Monthly Archives: January 2014

There probably isn’t an app for that

A man with drug-induced psychosis attempted to swallow his smartphone and the case was reported in the medical journal Internal and Emergency Medicine. A 35 year-old man with no significant past medical history presented to the emergency department (ED) after abusing phencyclidine (PCP). Responding to command auditory hallucinations, he attempted to swallow his 4 cm […]

The cutting edge of brain science technologies

National Geographic has an excellent article that gives a tour of some of the latest technologies of neuroscience that are likely to be leading the way in understanding the brain over the next decade. You can read the full article online but you need to complete a free registration first. A typical publication ploy but, […]

The hallucinated demons of intensive care

I’ve got an article in The Observer about the psychological impact of being a patient in intensive care that can include trauma, fear and intense hallucinations. This has only been recently recognised as an issue and with mental disorders being detected in over half of post-ICU patients it has sparked a serious re-think of how […]

2014-01-17 Spike activity

Quick links from the past week in mind and brain news: Wired magazine has an excellent profile of artificial intelligence bossman Geoff Hinton. Is it time we stopped ‘sectioning‘ people? Thought-provoking piece on the excellent Psychiatry SHO blog. The New York Times has an insightful piece on what the ‘marshmallow study’ really tells us about […]

What’s the evidence on using rational argument to change people’s minds?

Contributoria is an experiment in community funded, collaborative journalism. What that means is that you can propose an article you’d like to write, and back proposals by others that you’d like to see written. There’s an article I’d like to write: What’s the evidence on using rational argument to change people’s minds?. Here’s something from […]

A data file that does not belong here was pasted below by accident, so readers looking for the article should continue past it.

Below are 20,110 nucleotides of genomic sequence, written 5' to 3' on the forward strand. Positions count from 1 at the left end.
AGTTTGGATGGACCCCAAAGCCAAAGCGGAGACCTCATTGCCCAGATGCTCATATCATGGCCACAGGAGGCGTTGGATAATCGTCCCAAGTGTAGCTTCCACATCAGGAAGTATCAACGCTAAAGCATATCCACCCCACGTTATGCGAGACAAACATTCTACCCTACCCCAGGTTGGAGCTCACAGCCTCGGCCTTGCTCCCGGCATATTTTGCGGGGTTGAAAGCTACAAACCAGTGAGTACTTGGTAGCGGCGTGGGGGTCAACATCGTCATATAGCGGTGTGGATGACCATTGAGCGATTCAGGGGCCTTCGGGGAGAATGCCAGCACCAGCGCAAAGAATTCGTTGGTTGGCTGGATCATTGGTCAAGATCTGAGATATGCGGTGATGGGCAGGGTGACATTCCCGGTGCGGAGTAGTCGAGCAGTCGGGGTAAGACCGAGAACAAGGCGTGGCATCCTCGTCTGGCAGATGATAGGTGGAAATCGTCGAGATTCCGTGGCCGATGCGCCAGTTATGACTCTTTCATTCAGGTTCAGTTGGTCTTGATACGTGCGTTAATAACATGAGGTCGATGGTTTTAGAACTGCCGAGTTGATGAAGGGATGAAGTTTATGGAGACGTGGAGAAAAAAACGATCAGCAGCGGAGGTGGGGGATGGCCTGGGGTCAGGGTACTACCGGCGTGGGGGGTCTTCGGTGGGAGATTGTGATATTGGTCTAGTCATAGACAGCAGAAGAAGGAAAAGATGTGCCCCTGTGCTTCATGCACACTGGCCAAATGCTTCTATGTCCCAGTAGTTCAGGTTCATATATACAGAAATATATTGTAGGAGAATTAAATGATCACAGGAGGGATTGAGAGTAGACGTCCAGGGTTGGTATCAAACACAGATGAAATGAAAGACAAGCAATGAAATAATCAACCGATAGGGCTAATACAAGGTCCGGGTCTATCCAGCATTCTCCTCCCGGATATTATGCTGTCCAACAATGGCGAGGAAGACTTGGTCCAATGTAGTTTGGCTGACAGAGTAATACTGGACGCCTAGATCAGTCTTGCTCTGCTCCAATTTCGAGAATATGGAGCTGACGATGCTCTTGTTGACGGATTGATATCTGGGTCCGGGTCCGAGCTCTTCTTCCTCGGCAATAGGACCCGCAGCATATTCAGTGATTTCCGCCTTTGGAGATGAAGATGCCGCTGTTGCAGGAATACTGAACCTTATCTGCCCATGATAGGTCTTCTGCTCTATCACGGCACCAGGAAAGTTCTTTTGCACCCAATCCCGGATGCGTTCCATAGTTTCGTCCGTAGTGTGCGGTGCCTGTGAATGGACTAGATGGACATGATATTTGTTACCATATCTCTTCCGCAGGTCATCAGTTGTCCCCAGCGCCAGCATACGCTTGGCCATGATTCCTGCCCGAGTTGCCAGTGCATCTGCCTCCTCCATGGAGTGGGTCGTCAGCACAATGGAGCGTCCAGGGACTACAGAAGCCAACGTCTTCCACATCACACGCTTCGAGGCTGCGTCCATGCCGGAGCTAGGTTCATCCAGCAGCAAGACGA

Parental advisory: teenage kicks in progress

New York Magazine has an excellent piece on whether adolescence is really a time of turmoil for young people or whether it is actually the parents that find their kids’ teenage years the most challenging. The article is a brilliant alternative take on adolescence and looks into a range of studies on how teens develop […]

Ghost psychiatry

The Australian Journal of Parapsychology has an article about post-traumatic stress disorder in people who have been murdered. I suspect diagnosing mental disorder in those who have passed onto another plane of existence isn’t the easiest form of mental health assessment but it seems this gentleman is determined to give it a go. Psychological phenomena […]

Put your hands up and move away from the therapy

An editorial in Molecular Psychiatry has been titled “Launching the War on Mental Illness” – which, considering the effects of war on mental health, must surely win a prize for the most inappropriate metaphor in psychiatry. But it also contains a curious Freudian slip. Five times in the article, the project is described as the […]

2014-01-10 Spike activity

Quick links from the past week in mind and brain news: Not-So-Sweet Home: The Persistence of Domestic Violence. Important piece from Nautilus. The Lancet discusses whether, once again, psychiatry is being used for political repression in Russia. Are we too keen to turn crime into a mental health issues? asks Spiked Online. Nature has an […]

The pull for lobotomy

The Psychologist has a fascinating article by historian Mical Raz on what patients and families thought about the effects of lobotomy. Raz looks at the letters sent between arch-lobotomist Walter Freeman and the many families he affected through his use of the procedure. Contrary to the image of the ‘evil surgeon who didn’t care about […]

noob 2 l33t: now with graphs

Myself and Mike Dewar have just had a paper published in the journal Psychological Science. In it we present an analysis of what affects how fast people learn, using data from over 850,000 people who played an online game called Axon (designed by our friends Preloaded. This is from the abstract: In the present study, […]

2014-01-04 Spike activity

Quick links from the past week in mind and brain news: So Happy 2014 and all that. Let’s get on with it. Brain Watch has an excellent piece on 10 Surprising Links Between Hollywood and Neuroscience. Talking of Hollywood, The Brain That Wouldn’t Die, inspiration for one of the great pulp movie posters of all […]

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